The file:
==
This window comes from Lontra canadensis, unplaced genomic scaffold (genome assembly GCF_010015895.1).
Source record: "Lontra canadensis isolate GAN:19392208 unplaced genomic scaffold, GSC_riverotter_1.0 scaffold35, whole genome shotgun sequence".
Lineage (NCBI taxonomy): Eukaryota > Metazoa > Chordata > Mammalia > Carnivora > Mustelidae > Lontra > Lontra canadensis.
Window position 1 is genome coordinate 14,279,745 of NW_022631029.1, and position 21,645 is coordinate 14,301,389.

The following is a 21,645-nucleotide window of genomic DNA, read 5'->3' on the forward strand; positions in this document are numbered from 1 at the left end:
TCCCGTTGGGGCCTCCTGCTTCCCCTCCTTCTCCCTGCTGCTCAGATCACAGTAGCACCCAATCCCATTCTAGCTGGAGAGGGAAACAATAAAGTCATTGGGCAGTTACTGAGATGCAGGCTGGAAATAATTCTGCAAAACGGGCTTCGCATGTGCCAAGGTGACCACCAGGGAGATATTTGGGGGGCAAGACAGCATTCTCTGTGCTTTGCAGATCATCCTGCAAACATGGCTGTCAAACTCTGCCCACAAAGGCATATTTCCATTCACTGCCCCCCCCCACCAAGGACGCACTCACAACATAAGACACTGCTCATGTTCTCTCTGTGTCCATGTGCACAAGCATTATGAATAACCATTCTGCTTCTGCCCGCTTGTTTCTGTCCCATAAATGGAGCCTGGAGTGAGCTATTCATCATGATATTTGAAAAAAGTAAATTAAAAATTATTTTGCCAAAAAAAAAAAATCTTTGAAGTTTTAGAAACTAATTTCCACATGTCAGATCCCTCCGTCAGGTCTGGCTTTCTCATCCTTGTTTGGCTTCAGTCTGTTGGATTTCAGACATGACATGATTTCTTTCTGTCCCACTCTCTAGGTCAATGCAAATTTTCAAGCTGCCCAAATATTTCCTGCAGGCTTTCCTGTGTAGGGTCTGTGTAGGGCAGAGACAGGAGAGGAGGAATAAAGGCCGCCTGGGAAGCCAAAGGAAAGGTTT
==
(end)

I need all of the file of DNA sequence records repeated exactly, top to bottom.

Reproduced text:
This window comes from Lontra canadensis, unplaced genomic scaffold (genome assembly GCF_010015895.1).
Source record: "Lontra canadensis isolate GAN:19392208 unplaced genomic scaffold, GSC_riverotter_1.0 scaffold35, whole genome shotgun sequence".
Lineage (NCBI taxonomy): Eukaryota > Metazoa > Chordata > Mammalia > Carnivora > Mustelidae > Lontra > Lontra canadensis.
Window position 1 is genome coordinate 14,279,745 of NW_022631029.1, and position 21,645 is coordinate 14,301,389.

The following is a 21,645-nucleotide window of genomic DNA, read 5'->3' on the forward strand; positions in this document are numbered from 1 at the left end:
TCCCGTTGGGGCCTCCTGCTTCCCCTCCTTCTCCCTGCTGCTCAGATCACAGTAGCACCCAATCCCATTCTAGCTGGAGAGGGAAACAATAAAGTCATTGGGCAGTTACTGAGATGCAGGCTGGAAATAATTCTGCAAAACGGGCTTCGCATGTGCCAAGGTGACCACCAGGGAGATATTTGGGGGGCAAGACAGCATTCTCTGTGCTTTGCAGATCATCCTGCAAACATGGCTGTCAAACTCTGCCCACAAAGGCATATTTCCATTCACTGCCCCCCCCCACCAAGGACGCACTCACAACATAAGACACTGCTCATGTTCTCTCTGTGTCCATGTGCACAAGCATTATGAATAACCATTCTGCTTCTGCCCGCTTGTTTCTGTCCCATAAATGGAGCCTGGAGTGAGCTATTCATCATGATATTTGAAAAAAGTAAATTAAAAATTATTTTGCCAAAAAAAAAAAATCTTTGAAGTTTTAGAAACTAATTTCCACATGTCAGATCCCTCCGTCAGGTCTGGCTTTCTCATCCTTGTTTGGCTTCAGTCTGTTGGATTTCAGACATGACATGATTTCTTTCTGTCCCACTCTCTAGGTCAATGCAAATTTTCAAGCTGCCCAAATATTTCCTGCAGGCTTTCCTGTGTAGGGTCTGTGTAGGGCAGAGACAGGAGAGGAGGAATAAAGGCCGCCTGGGAAGCCAAAGGAAAGGTTT